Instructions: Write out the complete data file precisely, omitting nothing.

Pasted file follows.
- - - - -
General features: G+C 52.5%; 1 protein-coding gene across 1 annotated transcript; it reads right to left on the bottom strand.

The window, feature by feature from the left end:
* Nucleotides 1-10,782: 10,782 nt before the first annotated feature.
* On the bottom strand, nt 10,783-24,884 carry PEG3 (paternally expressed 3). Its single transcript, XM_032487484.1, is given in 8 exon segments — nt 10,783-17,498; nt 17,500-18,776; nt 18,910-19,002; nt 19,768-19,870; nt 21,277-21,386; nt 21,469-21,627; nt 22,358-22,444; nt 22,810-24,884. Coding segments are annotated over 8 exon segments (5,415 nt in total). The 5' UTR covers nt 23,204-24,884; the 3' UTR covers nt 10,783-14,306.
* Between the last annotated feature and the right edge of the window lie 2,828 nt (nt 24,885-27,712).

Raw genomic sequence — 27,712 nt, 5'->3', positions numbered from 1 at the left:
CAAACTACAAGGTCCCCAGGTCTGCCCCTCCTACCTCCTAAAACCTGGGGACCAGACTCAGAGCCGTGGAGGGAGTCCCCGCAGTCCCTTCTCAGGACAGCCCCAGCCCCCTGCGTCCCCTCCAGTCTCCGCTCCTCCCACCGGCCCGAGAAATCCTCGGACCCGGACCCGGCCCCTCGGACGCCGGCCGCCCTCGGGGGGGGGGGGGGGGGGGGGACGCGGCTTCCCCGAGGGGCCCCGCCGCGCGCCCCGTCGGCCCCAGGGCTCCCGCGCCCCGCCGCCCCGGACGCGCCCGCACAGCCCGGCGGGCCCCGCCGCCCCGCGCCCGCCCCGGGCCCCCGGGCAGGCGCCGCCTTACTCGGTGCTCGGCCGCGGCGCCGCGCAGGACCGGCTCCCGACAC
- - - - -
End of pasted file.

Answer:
General features: G+C 52.5%; 1 protein-coding gene across 1 annotated transcript; it reads right to left on the bottom strand.

The window, feature by feature from the left end:
* Nucleotides 1-10,782: 10,782 nt before the first annotated feature.
* On the bottom strand, nt 10,783-24,884 carry PEG3 (paternally expressed 3). Its single transcript, XM_032487484.1, is given in 8 exon segments — nt 10,783-17,498; nt 17,500-18,776; nt 18,910-19,002; nt 19,768-19,870; nt 21,277-21,386; nt 21,469-21,627; nt 22,358-22,444; nt 22,810-24,884. Coding segments are annotated over 8 exon segments (5,415 nt in total). The 5' UTR covers nt 23,204-24,884; the 3' UTR covers nt 10,783-14,306.
* Between the last annotated feature and the right edge of the window lie 2,828 nt (nt 24,885-27,712).

Raw genomic sequence — 27,712 nt, 5'->3', positions numbered from 1 at the left:
CAAACTACAAGGTCCCCAGGTCTGCCCCTCCTACCTCCTAAAACCTGGGGACCAGACTCAGAGCCGTGGAGGGAGTCCCCGCAGTCCCTTCTCAGGACAGCCCCAGCCCCCTGCGTCCCCTCCAGTCTCCGCTCCTCCCACCGGCCCGAGAAATCCTCGGACCCGGACCCGGCCCCTCGGACGCCGGCCGCCCTCGGGGGGGGGGGGGGGGGGGGGACGCGGCTTCCCCGAGGGGCCCCGCCGCGCGCCCCGTCGGCCCCAGGGCTCCCGCGCCCCGCCGCCCCGGACGCGCCCGCACAGCCCGGCGGGCCCCGCCGCCCCGCGCCCGCCCCGGGCCCCCGGGCAGGCGCCGCCTTACTCGGTGCTCGGCCGCGGCGCCGCGCAGGACCGGCTCCCGACAC